There are certain occupations which are intrinsically unpopular.
Below was a typical summary of the prevailing attitude to HR around mid-2007, so I thought it might be time to revisit and see if it has improved any today.
1. They think you are a resource
Petroleum, water, lumber, and humans. One of these things is not like the others—unless, that is, you consult the HR department. They view you as a resource, and they are not shy about it.
2. Talking to them accomplishes nothing
While your meeting with the HR rep may be the closest you get to being heard, the fact of the matter is, he or she is probably someone who can’t change the landscape very much, if at all. The people who could do something about, the ultimate decision-makers, do not want to be bothered by a sea of personal stories.
3. No real understanding of you or your job
With a professed disinterest in the details of your job or your life and the complete lack of ability to do anything about either anyway, it’s not really surprising that the HR department makes little to no effort to really understand what’s going on in the trenches.
4. Inflexible policies and red tape
The policies of the HR department are designed to cover a ridiculously broad range of circumstances with one fell swoop. Making blanket statements about how much of a raise you can give someone, how quickly you can promote someone, and how to move an employee from one role to another laterally is just another step toward oversimplification and homogenization of human dynamics down into human resources.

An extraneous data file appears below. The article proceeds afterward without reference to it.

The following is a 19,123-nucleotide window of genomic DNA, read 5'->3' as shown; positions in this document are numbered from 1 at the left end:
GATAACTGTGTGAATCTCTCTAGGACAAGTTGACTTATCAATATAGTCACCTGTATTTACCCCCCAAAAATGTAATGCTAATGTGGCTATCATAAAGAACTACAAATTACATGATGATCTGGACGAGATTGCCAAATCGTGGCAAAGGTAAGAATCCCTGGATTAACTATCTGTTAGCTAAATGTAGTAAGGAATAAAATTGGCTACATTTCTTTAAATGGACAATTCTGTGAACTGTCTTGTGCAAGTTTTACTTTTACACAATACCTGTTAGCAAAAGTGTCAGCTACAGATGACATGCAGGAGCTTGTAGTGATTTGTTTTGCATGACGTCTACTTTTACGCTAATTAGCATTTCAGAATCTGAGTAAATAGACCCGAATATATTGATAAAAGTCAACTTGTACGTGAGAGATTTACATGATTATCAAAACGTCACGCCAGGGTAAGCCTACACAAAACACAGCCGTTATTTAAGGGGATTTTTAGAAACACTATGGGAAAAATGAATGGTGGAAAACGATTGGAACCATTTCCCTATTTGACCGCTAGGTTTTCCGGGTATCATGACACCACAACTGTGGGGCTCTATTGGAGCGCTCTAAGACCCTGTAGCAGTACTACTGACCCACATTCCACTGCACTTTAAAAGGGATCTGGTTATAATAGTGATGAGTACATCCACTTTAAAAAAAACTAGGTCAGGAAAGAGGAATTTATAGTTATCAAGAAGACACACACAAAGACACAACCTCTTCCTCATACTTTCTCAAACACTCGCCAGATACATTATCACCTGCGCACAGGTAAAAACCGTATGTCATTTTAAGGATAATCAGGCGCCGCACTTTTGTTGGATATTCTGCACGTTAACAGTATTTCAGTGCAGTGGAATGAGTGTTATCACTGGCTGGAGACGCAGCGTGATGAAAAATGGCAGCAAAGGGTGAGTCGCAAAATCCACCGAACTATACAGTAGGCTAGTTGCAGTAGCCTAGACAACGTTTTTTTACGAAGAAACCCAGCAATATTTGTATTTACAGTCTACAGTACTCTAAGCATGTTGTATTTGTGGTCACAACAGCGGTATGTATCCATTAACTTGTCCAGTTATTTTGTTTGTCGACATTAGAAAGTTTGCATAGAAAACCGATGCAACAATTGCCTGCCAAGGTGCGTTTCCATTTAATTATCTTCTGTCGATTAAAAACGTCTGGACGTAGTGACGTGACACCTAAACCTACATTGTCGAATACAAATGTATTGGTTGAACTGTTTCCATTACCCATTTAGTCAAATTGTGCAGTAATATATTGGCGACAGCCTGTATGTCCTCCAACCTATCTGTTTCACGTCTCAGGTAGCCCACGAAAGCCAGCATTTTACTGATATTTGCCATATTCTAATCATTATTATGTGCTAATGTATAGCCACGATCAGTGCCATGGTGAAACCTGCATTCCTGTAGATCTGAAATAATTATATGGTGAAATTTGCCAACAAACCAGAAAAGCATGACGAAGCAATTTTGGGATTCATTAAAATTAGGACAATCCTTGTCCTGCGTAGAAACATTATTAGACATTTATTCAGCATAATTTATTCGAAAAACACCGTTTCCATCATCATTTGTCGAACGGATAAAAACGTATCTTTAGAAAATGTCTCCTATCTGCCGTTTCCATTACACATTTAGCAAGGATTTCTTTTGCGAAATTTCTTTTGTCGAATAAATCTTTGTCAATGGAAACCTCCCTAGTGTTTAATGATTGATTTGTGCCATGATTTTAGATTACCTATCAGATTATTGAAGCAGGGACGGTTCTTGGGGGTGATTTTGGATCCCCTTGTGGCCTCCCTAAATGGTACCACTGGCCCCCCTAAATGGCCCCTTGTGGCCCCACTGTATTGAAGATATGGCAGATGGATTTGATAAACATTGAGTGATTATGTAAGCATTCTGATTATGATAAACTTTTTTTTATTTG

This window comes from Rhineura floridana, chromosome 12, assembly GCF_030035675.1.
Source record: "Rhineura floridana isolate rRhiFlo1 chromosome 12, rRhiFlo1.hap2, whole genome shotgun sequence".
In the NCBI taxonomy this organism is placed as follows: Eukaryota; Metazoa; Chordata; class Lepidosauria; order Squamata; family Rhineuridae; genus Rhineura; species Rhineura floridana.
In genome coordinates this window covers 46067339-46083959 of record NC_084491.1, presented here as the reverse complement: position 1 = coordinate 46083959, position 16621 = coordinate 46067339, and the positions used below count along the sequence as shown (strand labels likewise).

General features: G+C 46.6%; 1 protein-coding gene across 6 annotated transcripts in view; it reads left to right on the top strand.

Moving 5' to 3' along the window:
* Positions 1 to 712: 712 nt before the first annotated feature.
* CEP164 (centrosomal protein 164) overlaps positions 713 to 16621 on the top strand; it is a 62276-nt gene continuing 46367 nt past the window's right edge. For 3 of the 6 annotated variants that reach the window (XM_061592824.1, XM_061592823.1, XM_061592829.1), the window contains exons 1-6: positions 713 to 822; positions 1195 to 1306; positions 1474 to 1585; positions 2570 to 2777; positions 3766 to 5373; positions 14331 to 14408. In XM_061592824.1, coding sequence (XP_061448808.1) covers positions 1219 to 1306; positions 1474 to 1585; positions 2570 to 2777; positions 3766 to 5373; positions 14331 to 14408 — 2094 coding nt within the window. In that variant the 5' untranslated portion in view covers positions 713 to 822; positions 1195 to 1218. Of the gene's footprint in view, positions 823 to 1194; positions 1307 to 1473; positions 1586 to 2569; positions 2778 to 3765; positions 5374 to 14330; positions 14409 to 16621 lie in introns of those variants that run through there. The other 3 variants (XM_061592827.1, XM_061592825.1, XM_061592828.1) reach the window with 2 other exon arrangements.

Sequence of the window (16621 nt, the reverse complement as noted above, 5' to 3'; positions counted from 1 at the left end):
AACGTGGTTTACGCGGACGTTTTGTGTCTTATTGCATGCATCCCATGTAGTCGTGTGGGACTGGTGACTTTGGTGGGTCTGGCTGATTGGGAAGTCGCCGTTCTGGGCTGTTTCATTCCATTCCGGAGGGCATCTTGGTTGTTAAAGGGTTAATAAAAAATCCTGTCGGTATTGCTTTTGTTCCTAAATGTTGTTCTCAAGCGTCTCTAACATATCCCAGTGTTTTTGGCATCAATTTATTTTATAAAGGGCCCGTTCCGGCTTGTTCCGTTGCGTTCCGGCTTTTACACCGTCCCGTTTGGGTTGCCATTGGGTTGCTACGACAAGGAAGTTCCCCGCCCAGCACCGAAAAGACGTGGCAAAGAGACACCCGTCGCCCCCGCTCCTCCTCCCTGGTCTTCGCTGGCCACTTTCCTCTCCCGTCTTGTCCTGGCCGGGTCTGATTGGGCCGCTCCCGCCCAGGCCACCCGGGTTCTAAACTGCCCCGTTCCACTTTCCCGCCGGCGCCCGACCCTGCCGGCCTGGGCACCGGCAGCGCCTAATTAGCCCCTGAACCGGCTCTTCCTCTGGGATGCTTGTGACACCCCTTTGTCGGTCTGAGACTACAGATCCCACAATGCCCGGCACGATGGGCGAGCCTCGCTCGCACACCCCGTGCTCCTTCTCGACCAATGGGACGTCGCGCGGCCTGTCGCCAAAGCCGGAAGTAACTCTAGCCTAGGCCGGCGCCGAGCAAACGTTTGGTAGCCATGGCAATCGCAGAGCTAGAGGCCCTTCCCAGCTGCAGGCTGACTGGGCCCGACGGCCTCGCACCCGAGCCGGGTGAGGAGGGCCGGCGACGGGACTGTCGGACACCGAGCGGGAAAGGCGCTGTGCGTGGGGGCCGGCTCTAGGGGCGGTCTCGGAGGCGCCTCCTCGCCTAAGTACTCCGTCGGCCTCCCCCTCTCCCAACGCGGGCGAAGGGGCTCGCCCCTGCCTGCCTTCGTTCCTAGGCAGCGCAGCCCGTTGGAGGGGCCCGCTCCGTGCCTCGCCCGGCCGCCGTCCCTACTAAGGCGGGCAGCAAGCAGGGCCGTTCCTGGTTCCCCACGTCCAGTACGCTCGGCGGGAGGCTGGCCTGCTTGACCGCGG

5. They pretend to be on your team
“Our people are our key asset, everything we do is informed by our constant vision of teamwork and shared opportunity…” Well, it doesn’t take long to realize how far that is from the truth in most cases.
Jacquelyn Thorp Kinworthy, a professor at Cal State-Fullerton and CEO/founder of HR-Coach Products and Services found, in 2006:
1) Companies hire inexperienced and unqualified people to handle HR, but expect them to perform at higher levels than they are qualified.
2) Companies do not invest in HR as they do in other departments.
3) Many small to medium size companies have HR people that are strategic partners.
When looking for a top-notch program that would prepare me to be an HR leader, I found that there weren't many programs that were forward-looking. [Bob Filipczak]
Many HR people I know (and I am an HR person so I know a lot of them) have a very narrow perspective - they know HR but they do not know business. I believe HR people are better off with a business degree than an HR degree.
If HR can demonstrate and take ownership for the aggregate human capital investment of the business and show how the productivity and ROI of the investment can be improved...they'll have a lot of influence in the management of the company and be "at the table." [mahendrakumardash]
The majority of people in HR are so wrapped up in politics and diversity programs they have no interest or time for activities that add value to the company's bottom line. They are "policemen" and view employees with contempt … I follow the works of Jeff Pfeffer, Dr. John Sullivan and David Ulrich, but I see no evidence of their theories in practice in Canadian business. [Frank DiBernardino]
That was then, so has it improved? In the UK, with the Rise of the NVQ, requiring you to have a specialist qualification to even clean the floor or sweep the street, certain jobseekers I know have complained that HR is a closed club of box tickers.
This is understandable, as every guild in history has tried to guard its esoteric language and list of prerequisites for admission; in one of my own fields of work, education, Special Needs teachers are the most open manifestation of that little game. I don’t know about HR and can only go on what I read.
What this post needs is some input from the HR professionals themselves, putting us straight about the current state of play. Most people I know in the corporate world continue to undervalue this department, even seeing it as obstructionist and irrelevant, so it would be nice to read the other side of the story.